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Energy Absorption Mechanisms in Hard Epoxy Resin Matrix Composite Laminates Subjected to Dynamic Loading Events

[+] Author Affiliations
David B. Segala, Paul V. Cavallaro

Naval Undersea Warfare Center, DIVNPT, Newport, RI

Paper No. IMECE2013-62283, pp. V009T10A030; 9 pages
doi:10.1115/IMECE2013-62283
From:
  • ASME 2013 International Mechanical Engineering Congress and Exposition
  • Volume 9: Mechanics of Solids, Structures and Fluids
  • San Diego, California, USA, November 15–21, 2013
  • Conference Sponsors: ASME
  • ISBN: 978-0-7918-5638-3

abstract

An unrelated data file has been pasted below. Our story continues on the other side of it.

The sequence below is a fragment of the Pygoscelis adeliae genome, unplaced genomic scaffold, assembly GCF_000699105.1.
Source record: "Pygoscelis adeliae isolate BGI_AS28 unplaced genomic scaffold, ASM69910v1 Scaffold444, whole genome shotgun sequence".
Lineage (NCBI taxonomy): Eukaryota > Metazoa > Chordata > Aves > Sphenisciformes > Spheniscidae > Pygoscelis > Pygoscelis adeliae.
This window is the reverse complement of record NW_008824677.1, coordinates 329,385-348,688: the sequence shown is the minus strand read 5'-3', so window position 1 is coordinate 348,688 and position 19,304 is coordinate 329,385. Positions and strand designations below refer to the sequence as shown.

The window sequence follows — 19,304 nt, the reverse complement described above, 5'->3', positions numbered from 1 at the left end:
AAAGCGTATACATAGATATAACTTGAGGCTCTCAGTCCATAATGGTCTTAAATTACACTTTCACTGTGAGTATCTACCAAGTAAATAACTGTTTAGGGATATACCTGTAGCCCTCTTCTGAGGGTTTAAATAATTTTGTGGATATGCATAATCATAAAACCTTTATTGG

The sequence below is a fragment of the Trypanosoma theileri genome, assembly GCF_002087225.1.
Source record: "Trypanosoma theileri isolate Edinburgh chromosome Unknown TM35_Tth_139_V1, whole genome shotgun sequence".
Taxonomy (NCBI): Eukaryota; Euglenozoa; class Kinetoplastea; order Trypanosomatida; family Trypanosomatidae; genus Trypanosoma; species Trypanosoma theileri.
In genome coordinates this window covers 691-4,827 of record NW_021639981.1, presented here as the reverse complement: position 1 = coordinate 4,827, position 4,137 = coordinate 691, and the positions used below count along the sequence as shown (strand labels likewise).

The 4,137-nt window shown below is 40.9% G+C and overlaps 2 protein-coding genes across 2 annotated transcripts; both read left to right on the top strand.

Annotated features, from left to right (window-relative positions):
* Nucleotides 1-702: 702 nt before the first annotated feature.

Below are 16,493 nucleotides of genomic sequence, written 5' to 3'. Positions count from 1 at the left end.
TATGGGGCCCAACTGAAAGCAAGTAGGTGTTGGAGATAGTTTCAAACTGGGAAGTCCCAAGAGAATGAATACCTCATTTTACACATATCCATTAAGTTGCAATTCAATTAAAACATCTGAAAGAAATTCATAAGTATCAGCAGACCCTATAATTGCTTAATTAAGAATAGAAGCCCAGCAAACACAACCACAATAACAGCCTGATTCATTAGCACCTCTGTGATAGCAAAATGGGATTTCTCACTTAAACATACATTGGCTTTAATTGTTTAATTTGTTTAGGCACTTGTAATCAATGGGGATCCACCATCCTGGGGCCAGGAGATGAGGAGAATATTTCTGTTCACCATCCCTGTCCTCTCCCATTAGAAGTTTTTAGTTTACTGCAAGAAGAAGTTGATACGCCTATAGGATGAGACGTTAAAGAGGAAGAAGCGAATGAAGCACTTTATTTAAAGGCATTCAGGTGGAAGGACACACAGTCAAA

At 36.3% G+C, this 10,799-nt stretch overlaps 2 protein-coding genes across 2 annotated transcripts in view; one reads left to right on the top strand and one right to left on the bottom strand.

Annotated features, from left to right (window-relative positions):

Three energy absorption mechanisms of severe dynamic loading events are numerically investigated using a finite element model of a cross-ply unidirectional (UD) composite laminate. In this study, the inelastic energy absorption mechanisms associated with damage at the interfacial and constituent levels were numerically characterized through three admissible failure modes: fiber breakage, matrix shearing, and fiber/matrix debonding (delamination) (i.e., cohesive failure). The UD composite was constructed of ultrahigh molecular weight polyethylene (UHMWPE) fibers separately reinforced with a rigid (epoxy) matrix material. The energy absorption capacities of these damage mechanisms were contrasted for three different dynamic loading cases including blast, shock, and ballistic impact at three different energy levels. Energy loss due to cohesive failure was observed in all three loading cases and energy levels. Furthermore, energy loss due to matrix failure was observed at all energy levels for the blast case, but only for the highest energy level in the shock and ballistics. There was energy loss due to fiber failure in the blast and in the highest energy ballistics impact case. However, there wasn’t any fiber damage in the shock case.

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